The annual Siberia Snow Sculpture Festival, first held in 2000, and Siberian snow sculptors are carving Russian history into ice by depicting the region’s folklore and spiritualism.
As Europeans, when we think of extreme cold, Russia often springs to mind. And when there’s that much snow available in Siberia, why not hold a snow sculpture competition?
Novosibirsk, a large city in Siberia, is home to the annual Siberia Snow Sculpture Festival, first held in 2000, and now Siberian snow sculptors are carving Russian history into ice.
This year’s theme, fittingly, was ‘Siberia’, which was chosen to celebrate the region’s diverse history and cultures. 15 adults and 12 teams of school children took part in the event, travelling from various Russian cities including Moscow, Sochi, Khabarovsk and Gelendzhik.
Each team or individual participant was given the same sized chunk of snow and had just four days to produce their final sculpture – with no rules about the size or form of their creation.
Stanislav Vishnyakov, a sculptor from Novosibirsk who won first prize for his piece “Dance of Shaman” says:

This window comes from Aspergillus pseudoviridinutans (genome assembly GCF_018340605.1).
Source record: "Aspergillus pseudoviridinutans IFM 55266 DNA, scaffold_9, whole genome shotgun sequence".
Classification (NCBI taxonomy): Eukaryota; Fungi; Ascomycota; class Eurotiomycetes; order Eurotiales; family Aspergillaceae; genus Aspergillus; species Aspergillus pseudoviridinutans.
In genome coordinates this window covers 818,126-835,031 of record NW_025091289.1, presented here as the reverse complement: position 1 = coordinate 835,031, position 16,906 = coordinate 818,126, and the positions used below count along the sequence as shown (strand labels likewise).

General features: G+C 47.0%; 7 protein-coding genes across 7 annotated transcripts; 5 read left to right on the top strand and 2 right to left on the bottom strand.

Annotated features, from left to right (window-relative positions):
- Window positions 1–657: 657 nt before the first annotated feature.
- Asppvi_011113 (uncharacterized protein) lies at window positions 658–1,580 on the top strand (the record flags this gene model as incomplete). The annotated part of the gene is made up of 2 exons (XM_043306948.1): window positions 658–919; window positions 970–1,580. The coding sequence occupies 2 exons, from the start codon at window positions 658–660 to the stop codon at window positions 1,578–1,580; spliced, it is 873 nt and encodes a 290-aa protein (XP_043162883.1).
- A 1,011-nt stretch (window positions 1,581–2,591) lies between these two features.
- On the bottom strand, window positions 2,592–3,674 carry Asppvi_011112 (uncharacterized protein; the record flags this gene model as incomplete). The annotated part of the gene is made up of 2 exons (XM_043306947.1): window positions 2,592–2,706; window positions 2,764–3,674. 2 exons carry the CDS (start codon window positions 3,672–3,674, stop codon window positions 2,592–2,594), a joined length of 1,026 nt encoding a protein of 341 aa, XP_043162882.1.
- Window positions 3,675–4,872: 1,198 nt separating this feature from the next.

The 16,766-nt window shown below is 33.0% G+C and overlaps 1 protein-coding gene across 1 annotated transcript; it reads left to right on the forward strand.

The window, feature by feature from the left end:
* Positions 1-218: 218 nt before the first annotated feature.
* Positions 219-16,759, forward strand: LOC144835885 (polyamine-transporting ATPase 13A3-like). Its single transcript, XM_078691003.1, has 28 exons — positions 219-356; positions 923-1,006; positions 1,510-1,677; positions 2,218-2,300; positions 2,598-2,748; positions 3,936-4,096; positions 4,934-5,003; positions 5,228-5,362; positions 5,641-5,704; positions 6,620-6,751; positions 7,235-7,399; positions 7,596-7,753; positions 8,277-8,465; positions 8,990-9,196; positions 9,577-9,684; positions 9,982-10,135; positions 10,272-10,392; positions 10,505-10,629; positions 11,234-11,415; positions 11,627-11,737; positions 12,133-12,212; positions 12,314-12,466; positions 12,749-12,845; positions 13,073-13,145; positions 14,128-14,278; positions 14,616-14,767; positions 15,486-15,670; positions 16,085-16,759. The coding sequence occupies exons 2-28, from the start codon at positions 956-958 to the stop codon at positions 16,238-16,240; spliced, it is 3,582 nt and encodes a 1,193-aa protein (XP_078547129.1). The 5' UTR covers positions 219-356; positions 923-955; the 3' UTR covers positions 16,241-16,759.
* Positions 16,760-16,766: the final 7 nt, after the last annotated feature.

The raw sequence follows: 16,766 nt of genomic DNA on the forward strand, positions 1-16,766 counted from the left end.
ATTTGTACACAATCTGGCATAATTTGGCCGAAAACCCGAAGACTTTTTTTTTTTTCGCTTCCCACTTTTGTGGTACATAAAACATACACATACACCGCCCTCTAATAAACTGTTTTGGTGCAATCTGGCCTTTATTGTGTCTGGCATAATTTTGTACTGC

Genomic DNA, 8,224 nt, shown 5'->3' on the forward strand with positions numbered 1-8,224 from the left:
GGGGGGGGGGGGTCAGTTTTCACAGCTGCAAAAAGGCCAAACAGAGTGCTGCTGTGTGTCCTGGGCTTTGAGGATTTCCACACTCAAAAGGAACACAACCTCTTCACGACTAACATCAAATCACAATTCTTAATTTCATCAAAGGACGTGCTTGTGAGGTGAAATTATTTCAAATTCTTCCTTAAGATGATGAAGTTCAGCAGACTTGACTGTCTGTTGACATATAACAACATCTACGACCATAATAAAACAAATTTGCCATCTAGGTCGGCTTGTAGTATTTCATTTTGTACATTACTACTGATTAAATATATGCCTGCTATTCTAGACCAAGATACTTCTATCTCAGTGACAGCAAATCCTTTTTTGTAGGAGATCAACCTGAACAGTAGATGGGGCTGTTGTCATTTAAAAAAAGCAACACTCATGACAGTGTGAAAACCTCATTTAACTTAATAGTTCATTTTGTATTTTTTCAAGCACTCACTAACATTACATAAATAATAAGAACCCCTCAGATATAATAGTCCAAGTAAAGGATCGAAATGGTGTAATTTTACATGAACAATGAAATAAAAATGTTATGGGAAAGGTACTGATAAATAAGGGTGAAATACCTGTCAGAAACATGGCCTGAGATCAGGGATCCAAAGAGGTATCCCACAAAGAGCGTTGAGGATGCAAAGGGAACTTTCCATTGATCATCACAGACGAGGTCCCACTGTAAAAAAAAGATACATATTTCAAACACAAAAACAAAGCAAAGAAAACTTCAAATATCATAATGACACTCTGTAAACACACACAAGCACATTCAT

“The competition is good in that once a year you can make a work that’s not for a commission, but whatever you want. You are given a theme, and you can do what you want”.
As per the festival’s traditions, three first prizes were announced, as well as a grand prix, also known as the Mayor’s Cup.
In previous years, sculptors and artists came from as far as Bulgaria, Germany, Italy, China, Romania, Finland, France and Japan. However, due to COVID-19, this year there were fewer international participants.
The snow sculptures will be on display in Novosibirsk until the end of January.
Many of the teams chose to interpret the ‘Siberia’ theme by depicting the region’s folklore and spiritualism.
Both the first prize sculpture and the piece that took home the Mayor’s Cup (Spirits of Siberia by Ekaterina Fyodorova and Maria Kudrevskaya) featured Shamanist themes.
Shamanism is a religion characterised by belief in ancestral spirits and gods that communicate with shamans.
While Stanislav Vishnyakov’s piece was of a Shaman himself, according to Ekaterina and Maria, their artwork depicts the Siberian spirits of the fauna awakened by a shaman ritual: a Siberian deer and wolves with a huge owl at the top.
2022 is the Russian year of folk art and the Intangible Cultural Heritage of the Peoples of Russia.